Migraine occurs approximately three times more frequently in women than men. The exact reason(s) for this difference is not completely understood, but hormone fluctuations are considered to be a main culprit. Approximately three out of four women with migraine experience attacks that correspond to their menstrual cycle or endure their most severe attacks during this time. Menstrual migraine typically occurs in a predictable pattern. Headache diaries are useful for discerning this pattern, which is necessary for diagnosis and to time treatment appropriately. Once menstrual migraine is confirmed, drug treatments can be taken in an anticipatory manner to help maximize their ability to reduce or eliminate migraine pain and associated symptoms.

All questions answered by: Richard Wenzel, PharmD Diamond Headache Clinic Inpatient Unit St. Joseph’s Hospital, Chicago, IL Approximately 15 million migraine sufferers exclusively use over-the-counter medications to treat their illness. This preference for OTC drugs results from several factors, including the ease of purchasing OTC products, their low cost (especially in comparison to prescription drugs), and their generally wide safety margin. While many patients successfully treat their migraine attacks with OTC agents, a significant proportion of sufferers fail to obtain adequate relief from these medications.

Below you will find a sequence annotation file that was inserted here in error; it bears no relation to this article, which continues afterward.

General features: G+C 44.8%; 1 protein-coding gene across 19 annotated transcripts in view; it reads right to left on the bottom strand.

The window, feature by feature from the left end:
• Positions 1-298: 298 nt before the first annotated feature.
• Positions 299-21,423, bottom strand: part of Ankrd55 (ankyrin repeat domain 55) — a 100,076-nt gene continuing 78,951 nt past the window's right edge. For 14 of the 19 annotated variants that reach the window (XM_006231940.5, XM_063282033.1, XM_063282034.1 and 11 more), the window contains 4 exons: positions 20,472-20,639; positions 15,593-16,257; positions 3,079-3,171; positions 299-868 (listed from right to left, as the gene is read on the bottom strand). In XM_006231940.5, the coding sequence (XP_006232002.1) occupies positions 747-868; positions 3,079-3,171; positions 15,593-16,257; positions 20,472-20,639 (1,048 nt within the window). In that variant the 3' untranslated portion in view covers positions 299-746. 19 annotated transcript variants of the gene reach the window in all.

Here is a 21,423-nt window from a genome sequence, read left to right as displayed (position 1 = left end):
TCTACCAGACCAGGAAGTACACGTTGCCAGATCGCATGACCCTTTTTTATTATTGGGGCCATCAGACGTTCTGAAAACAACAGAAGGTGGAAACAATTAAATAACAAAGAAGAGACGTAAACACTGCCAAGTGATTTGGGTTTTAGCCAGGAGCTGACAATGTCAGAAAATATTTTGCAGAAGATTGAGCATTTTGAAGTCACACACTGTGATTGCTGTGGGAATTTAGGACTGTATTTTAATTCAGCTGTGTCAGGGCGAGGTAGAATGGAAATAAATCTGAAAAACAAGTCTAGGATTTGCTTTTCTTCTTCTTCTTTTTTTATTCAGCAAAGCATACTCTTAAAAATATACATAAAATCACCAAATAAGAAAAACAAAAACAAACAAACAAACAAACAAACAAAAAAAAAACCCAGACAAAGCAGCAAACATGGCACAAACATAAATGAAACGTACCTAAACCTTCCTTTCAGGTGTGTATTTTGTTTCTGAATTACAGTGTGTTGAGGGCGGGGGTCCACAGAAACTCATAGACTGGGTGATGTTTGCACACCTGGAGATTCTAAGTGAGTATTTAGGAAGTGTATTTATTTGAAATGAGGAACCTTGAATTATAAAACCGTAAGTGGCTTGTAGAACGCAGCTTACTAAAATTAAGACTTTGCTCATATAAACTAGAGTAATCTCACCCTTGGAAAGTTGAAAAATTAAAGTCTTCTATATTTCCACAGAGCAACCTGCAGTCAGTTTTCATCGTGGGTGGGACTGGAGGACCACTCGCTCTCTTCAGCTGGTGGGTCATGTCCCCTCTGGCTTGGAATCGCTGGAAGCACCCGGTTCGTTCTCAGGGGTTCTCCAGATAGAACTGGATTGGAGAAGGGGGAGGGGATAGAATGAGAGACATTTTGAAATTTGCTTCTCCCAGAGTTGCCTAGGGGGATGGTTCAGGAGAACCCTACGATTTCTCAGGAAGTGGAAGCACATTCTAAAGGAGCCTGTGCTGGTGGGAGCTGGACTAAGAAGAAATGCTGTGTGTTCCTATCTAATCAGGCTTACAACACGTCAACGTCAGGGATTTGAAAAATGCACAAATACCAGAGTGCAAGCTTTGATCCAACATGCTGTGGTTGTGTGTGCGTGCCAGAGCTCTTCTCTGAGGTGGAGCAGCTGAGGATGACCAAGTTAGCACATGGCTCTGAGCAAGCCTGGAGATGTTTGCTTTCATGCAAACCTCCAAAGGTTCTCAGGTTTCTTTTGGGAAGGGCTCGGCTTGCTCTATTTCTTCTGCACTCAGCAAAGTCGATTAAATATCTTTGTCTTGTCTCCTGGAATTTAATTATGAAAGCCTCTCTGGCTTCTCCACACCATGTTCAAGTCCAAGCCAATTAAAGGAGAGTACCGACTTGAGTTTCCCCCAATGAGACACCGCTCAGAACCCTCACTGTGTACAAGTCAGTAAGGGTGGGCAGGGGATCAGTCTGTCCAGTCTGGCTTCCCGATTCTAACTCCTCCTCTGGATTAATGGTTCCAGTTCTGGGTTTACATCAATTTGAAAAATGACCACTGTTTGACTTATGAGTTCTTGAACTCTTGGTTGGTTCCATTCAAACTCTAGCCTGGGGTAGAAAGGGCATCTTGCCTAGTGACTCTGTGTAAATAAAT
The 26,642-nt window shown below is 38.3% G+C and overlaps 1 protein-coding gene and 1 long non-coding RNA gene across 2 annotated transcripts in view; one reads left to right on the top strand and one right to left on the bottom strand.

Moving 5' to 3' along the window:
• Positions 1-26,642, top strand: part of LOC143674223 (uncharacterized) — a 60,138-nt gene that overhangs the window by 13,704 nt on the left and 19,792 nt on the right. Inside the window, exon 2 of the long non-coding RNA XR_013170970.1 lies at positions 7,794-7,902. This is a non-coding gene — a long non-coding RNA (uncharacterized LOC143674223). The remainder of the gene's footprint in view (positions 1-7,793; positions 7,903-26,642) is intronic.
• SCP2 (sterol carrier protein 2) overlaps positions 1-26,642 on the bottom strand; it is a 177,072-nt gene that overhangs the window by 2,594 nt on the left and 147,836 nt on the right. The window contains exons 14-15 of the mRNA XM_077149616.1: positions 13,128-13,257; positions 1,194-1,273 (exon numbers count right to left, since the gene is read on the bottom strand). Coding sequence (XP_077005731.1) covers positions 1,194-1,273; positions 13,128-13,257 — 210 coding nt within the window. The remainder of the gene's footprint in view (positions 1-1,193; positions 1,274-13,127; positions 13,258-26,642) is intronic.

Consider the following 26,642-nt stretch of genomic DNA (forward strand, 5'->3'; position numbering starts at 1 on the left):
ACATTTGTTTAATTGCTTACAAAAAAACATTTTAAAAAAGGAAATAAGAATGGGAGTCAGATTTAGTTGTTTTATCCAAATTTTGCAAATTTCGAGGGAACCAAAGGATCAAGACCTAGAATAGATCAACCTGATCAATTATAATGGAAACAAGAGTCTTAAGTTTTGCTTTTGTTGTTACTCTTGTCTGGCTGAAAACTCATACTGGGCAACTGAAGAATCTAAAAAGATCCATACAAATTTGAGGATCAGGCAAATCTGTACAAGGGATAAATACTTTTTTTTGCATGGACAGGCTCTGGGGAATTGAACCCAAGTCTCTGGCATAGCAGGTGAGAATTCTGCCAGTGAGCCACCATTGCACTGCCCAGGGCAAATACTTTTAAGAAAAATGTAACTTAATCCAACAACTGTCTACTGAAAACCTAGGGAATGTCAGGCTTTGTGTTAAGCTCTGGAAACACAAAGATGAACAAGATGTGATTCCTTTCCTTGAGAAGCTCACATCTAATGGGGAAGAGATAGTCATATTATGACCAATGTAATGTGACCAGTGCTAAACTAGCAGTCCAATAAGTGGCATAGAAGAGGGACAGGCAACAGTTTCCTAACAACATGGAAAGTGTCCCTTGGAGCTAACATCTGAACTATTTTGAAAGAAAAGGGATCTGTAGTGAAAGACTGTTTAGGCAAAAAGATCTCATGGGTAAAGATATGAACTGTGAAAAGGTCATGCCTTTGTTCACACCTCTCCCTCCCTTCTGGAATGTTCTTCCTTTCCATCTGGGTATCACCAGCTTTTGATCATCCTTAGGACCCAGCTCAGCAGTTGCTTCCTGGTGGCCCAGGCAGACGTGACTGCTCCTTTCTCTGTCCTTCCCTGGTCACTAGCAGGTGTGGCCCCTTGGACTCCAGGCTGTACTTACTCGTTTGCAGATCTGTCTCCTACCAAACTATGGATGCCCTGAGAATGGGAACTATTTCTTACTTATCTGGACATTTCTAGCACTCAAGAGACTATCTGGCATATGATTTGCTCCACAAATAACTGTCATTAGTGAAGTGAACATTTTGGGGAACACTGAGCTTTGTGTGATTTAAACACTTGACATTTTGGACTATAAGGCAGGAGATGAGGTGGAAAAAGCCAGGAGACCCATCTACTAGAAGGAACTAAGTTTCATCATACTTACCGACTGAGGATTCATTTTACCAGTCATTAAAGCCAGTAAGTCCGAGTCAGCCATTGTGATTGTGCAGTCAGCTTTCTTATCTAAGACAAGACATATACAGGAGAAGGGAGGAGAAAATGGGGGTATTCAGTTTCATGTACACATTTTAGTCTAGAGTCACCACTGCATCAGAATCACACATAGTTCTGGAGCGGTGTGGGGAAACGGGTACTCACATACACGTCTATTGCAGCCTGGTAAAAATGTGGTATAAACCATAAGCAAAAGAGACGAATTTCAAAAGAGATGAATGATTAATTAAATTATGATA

By Philip Bain, M.D. Wilkinson Medical Clinic Hartland, Wisconsin THE CASE RT is a 38-year-old female who visited her primary care physician for evaluation of frequent headaches. She began experiencing headaches at age 20, which she described as intermittent, moderately severe, throbbing headaches that lasted one to two days and were associated with nausea and light sensitivity. The headaches would usually begin one day prior to the onset of menstrual bleeding. She was able to treat them with over-the-counter (OTC) analgesics such as the combination of aspirin, acetaminophen and caffeine. These headaches began to occur at other times during the month and increased in frequency over the next ten years. While the headaches still responded to the OTC combination, she gradually had to increase her use of the medication. At times, when she had an important family or work obligation, she would take the medication to 'prevent' a bad headache from occurring. By her early thirties, RT occasionally missed work due to headaches. Though she previously was a very sound sleeper, her sleep pattern gradually became more disrupted. She would often wake in the early morning with a bad headache. She also began to notice that it was taking more medication to achieve the same level of pain relief. Her family noticed that she was becoming more irritable and even wondered if she could be depressed. This prompted her to make an appointment with her physician. She told him that she just didn't want to live like this anymore.

MigraSpray, an herbal sublingual spray being marketed for the treatment of migraine, has not undergone any of the rigorous testing that is required by the Food and Drug Administration (FDA) for almost all medicines. MigraSpray is considered a supplement. The Dietary Supplement, Health and Education Action...